Because of the unique nature of electronic arcades whose operations involve issues concerning social peace, public morals, as well as the citizens’ mental and physical well being, electronic games are divided into general and restrictive categories; whereas electronic arcades classified as restrictive may still provide brain-stimulating games, no persons under 18 may be admitted under the Statute. In addition, to effectively enforce the classification measures set forth in the Statute, no electronic arcade may be jointly operated under both general and restrictive licenses (see Article 5, Paragraphs 1 and 2 of the Statute). To achieve the objective set forth by the above-indicated managing measures, the manufacturers, importers or software designers of electronic games shall, before [their] manufacturing or importing, petition the central governing authority to review the software and to issue evaluation and classification documents; and, at the time of [manufacture] output or importation, petition to the central governing authority to inspect and issue equipment classification certified labels (see Article 6, Paragraph 1 of the Statute). No electronic arcades may display or use any game machine that has not been inspected and categorized, nor can they alter the classification labels already being inspected and categorized (see Article 7, Paragraph 1 of the Statute). Given that the electronic arcades’ operating facilities concern the lives, properties, and safety of their consumers, such facilities shall also comply with urban planning/zoning, architecture and fire safety regulations (see Article 8 of the Statute). In addition, because electronic arcades necessarily impact social peace, their operating facilities shall maintain a distance of at least 50 meters from elementary, middle, high and vocational schools, as well as hospitals that all have a heightened requirement for environmental peace (see Article 9, Paragraph 1 of the Statute).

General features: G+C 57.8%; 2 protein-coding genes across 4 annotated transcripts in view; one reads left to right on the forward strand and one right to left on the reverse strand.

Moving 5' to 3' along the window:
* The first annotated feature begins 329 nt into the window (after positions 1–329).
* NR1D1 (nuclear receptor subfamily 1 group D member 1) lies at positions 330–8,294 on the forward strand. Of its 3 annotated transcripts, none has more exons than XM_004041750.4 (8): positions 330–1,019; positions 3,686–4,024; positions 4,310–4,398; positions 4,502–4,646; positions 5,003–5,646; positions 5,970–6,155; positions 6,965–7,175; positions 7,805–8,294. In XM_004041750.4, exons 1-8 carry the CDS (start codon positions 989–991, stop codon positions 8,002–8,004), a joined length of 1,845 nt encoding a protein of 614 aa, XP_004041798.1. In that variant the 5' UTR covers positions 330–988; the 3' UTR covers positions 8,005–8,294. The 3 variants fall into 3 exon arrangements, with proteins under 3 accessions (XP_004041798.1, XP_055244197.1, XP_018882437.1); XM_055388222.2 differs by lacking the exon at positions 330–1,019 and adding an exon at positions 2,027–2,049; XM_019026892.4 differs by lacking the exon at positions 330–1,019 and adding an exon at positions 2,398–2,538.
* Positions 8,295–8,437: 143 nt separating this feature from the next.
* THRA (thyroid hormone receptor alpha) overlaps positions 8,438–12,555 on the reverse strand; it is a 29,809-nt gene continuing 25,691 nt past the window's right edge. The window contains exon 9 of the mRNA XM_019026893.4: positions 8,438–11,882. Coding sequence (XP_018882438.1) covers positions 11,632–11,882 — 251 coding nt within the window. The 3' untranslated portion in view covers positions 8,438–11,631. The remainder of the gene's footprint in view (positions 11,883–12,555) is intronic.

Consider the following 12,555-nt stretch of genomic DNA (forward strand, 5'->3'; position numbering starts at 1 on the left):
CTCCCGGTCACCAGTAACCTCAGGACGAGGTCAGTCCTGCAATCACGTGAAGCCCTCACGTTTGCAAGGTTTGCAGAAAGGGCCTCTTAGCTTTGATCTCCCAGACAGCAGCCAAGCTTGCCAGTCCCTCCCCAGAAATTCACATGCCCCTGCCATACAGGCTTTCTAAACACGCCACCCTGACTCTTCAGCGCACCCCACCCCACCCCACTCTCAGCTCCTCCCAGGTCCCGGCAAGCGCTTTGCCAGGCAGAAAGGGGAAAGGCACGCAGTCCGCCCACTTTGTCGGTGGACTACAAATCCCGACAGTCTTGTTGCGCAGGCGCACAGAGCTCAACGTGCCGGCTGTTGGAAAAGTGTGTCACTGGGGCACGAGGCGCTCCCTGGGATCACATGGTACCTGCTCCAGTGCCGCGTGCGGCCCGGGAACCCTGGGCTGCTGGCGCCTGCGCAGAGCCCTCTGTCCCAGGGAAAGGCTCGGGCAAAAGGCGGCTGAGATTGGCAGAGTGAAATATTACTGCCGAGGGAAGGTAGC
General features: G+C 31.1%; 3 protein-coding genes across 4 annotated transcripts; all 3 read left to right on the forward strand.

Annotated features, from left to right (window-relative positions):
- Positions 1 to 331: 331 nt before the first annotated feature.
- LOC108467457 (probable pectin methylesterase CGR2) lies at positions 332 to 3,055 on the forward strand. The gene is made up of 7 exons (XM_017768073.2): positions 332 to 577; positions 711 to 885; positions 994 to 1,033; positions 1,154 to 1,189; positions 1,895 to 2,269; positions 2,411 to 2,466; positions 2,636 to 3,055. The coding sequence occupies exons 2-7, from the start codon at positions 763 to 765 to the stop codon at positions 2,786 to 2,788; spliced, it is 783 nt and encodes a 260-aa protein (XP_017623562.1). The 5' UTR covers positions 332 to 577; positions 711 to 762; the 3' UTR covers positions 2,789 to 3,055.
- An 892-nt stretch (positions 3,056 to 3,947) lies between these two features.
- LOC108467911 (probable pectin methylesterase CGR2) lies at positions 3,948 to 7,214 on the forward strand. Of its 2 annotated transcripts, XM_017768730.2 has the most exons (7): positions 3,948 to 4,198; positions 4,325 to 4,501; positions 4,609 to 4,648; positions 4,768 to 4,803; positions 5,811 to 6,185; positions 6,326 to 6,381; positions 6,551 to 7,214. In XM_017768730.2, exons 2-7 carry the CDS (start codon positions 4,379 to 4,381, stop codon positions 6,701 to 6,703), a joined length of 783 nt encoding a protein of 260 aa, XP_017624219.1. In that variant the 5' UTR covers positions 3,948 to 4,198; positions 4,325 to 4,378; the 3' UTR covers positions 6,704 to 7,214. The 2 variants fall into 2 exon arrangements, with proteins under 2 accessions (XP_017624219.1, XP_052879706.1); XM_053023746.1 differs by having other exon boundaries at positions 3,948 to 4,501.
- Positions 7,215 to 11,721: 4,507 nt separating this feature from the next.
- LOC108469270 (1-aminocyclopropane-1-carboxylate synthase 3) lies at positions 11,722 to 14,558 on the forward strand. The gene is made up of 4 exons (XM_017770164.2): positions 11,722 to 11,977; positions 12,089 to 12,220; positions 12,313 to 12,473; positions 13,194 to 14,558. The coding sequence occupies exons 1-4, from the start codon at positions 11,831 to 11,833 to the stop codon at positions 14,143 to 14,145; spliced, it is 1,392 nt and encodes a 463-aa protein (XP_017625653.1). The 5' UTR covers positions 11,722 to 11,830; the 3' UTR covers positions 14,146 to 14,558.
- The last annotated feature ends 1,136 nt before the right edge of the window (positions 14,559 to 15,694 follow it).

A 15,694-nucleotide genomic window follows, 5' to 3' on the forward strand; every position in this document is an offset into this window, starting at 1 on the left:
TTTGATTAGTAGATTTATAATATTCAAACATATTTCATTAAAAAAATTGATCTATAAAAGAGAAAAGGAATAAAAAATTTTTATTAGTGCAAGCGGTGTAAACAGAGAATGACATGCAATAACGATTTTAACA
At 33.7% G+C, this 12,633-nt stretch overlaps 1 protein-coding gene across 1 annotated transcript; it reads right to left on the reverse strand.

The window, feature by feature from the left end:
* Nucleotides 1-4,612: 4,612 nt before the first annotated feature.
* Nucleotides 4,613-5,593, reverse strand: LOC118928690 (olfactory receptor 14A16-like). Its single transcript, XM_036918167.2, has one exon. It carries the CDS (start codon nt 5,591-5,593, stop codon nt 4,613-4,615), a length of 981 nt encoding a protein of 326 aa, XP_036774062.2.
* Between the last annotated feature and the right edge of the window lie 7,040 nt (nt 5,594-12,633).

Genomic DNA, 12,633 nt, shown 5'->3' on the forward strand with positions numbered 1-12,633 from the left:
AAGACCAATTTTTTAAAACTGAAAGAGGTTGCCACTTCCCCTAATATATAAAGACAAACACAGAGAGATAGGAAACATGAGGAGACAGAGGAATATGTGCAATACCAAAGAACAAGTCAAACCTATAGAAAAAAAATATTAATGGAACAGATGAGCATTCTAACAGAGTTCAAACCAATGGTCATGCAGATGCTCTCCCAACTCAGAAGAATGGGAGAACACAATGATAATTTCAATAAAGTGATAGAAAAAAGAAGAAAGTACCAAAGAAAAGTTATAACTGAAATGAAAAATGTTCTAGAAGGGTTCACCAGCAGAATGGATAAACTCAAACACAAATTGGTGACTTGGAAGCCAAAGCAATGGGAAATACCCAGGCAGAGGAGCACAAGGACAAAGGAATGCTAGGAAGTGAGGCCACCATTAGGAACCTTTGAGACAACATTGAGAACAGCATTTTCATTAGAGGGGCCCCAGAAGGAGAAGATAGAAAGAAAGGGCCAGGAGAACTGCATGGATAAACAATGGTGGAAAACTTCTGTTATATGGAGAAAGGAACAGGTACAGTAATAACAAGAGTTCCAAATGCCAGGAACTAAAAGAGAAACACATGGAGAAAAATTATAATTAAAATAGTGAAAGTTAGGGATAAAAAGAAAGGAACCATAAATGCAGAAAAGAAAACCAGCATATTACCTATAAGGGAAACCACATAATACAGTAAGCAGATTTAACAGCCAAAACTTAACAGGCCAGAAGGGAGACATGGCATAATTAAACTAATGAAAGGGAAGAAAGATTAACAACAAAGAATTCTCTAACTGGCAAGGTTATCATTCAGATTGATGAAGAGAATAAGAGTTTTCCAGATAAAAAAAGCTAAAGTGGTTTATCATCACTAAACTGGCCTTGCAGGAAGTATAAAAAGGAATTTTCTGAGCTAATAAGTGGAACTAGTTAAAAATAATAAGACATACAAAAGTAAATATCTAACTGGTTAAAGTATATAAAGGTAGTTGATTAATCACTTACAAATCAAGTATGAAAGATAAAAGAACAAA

Article 15 of the Statute provides: “No person may engage in the operation of electronic arcade without petition for business license registration in accordance with this Statute.” The so-called “petition for business registration” means both “business license certificate” and “business classification certificate” in accordance with Article 11 of the Statute, which requires the registrations of business classification, business equipment category, manager(s) of business operations, and business venue to the governing authority at the Special Municipality or County/City. Such registrations shall be in compliance with Articles 5, 6, 7, and 8 of the Statute. Suffice it to say that the purpose of having electronic arcades register for business licenses in accordance with Article 15 of this Statute is to safeguard social peace, public safety, and the sound mental and physical health development of citizens (especially children and juveniles) through through management and control in advance.